A half hour or so later, I heard the dreaded sounds of an impromptu twilight soccer game in my neighbor’s adjacent yard and rushed to the east side just as a soccer ball whooshed over the low fence separating our front gardens and landed in a restio, a mere couple feet away from the not-cheap pedilanthus. A herd of kids, tops of their heads just visible at the 3-foot fence line, were politely bleating, “Lady, please get the ball.” The Agave ‘Mr. Ripple’ is a formidable guard, as are the row of dwarf olives lining the fence, so they know better than to climb the fence. (These encounters are always amiable. Kids have gotta play somewhere, since there’s not a park in walking distance.) As soon as I tossed the ball over, I grabbed the pedilanthus from the pot and rushed him to safety inside the gate, where I took the photo.
Summer is twilight soccer game season, and no pedilanthus is safe.
Should any part of your garden extend under a tree canopy, be joyful, for you will never lack for tasks to keep you busy. (Ha!)
But if your garden is home to spiky plants, no amount of sweeping and raking will help. The tree litter will be stuck, impaled, draped like dirty laundry for weeks until a strong wind arrives to liberate the garden of its vegetative equivalent of Irish pennants. Or failing a stiff gale, you may be driven to reach in desperation for a vacuum cleaner to suck debris from plant crevices and thorns, exposing your plant-geek tendencies to the ridicule of the entire neighborhood. (As if such tendencies have been well hidden up to this point.) While trees rain down bounteous spring bloom, remember that despite being a teeth-gnashing annoyance, it’s really a small price to pay for all the good that trees do. And if you’re not paying a price, reaping the inevitable downside of something glorious and good, check your pulse quick.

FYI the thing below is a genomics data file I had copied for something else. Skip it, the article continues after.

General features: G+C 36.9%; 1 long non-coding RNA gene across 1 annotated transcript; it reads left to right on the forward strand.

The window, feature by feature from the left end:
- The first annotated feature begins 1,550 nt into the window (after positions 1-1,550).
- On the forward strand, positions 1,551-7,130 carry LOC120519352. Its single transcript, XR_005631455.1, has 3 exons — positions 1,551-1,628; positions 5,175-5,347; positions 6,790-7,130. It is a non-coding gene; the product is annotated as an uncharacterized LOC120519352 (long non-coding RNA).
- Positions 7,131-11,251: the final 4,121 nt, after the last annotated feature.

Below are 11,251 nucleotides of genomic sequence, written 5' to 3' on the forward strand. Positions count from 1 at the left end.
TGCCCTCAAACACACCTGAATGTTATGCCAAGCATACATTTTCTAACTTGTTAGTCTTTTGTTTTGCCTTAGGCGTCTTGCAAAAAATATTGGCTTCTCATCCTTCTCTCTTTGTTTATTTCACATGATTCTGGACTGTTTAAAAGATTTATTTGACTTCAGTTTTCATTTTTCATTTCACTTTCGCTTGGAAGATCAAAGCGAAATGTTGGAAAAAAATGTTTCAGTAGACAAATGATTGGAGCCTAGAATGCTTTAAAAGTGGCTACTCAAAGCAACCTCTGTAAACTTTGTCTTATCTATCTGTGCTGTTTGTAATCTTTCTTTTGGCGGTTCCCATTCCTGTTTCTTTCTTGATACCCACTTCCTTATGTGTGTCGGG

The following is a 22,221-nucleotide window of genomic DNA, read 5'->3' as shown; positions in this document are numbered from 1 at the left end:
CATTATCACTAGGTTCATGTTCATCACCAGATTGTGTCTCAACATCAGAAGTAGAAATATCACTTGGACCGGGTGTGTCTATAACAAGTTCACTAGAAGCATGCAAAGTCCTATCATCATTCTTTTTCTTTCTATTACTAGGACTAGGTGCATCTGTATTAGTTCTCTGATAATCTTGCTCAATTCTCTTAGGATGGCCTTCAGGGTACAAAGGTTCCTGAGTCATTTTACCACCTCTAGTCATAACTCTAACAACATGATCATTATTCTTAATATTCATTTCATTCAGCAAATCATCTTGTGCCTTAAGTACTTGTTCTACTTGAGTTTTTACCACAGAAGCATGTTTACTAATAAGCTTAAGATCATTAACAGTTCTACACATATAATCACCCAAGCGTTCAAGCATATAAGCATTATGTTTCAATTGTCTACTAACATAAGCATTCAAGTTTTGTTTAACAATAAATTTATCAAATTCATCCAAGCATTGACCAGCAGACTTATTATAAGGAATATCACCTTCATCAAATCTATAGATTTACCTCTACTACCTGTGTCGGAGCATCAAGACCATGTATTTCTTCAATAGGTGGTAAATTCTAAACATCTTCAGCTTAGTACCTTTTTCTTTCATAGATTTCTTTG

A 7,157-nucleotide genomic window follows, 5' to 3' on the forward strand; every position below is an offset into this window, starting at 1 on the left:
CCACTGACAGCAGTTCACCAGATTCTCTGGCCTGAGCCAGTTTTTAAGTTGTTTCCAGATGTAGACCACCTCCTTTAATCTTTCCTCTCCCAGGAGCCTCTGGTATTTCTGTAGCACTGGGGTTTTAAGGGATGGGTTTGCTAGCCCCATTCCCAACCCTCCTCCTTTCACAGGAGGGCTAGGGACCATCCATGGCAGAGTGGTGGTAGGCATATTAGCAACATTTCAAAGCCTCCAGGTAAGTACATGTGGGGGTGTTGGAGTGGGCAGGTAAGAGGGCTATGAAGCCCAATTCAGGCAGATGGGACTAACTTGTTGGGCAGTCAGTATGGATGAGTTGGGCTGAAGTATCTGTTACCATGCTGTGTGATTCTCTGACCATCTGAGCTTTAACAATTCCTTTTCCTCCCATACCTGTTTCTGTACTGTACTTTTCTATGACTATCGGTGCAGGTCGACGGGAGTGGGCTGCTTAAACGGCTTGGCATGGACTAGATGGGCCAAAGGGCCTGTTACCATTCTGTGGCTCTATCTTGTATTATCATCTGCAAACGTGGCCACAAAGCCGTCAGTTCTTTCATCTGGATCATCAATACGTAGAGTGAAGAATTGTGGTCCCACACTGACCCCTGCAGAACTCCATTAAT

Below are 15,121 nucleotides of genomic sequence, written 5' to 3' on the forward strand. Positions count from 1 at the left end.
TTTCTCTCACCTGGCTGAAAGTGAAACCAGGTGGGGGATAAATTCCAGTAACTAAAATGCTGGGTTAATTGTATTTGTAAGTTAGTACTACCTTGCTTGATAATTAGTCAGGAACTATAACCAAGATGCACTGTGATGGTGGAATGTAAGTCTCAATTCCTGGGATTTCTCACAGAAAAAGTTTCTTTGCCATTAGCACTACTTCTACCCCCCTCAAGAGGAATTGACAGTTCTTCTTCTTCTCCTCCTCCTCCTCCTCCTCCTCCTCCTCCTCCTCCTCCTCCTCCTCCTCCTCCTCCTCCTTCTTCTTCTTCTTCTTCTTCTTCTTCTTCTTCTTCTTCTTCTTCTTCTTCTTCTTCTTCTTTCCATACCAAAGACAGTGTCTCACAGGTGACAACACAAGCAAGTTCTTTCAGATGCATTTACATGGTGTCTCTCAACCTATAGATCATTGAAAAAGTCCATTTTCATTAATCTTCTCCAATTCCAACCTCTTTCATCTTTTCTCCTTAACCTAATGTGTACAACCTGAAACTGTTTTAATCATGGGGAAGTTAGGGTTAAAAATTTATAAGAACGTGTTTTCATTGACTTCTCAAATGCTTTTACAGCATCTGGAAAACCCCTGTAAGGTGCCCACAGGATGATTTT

In our case, our particular bete noire is the jacaranda. The subtropical South American Jacaranda mimosifolia, two of them planted by the city in the parkway, overhanging the front garden. We’re just now digging out from under two months of incessant rain of violet-blue, stick-to-your shoes petals. Let’s not even get into “My tree creates more havoc than your tree,” for I know many of us have our patience tested each and every spring and fall by diverse species of trees. In our case, we get about a two months’ respite a year from the jacarandas, July and August, when they are not unleashing some kind of debris. As far as petals, by late June the end is in sight, and the bulk of the flowers will have fallen.
Strong blasts from the hose unearthed my Agave guadalajarana this morning.
Fortunately, I don’t really mind sweeping and have worn out many a broom on these bricks.
But when the sticky petal grime builds up to critical mass, only a strong jet of water from the hose can remove it.
From the opposite direction, Stipa gigantea caressing a furcraea, with dried flowers from the ‘Kiwi’ aeonium, Agave ‘Jaws’ in the distance on the right.
Lots of nooks and crannies for tree litter.
Senecio decaryi from Madagascar (formerly Senecio amaniensis) is almost 6 feet tall this year. Since I bought it as an unnamed succulent, I had no idea it’d reach such proportions. There’s so much in the front garden I truly enjoy… if only I wasn’t so pissed off at the jacarandas every spring.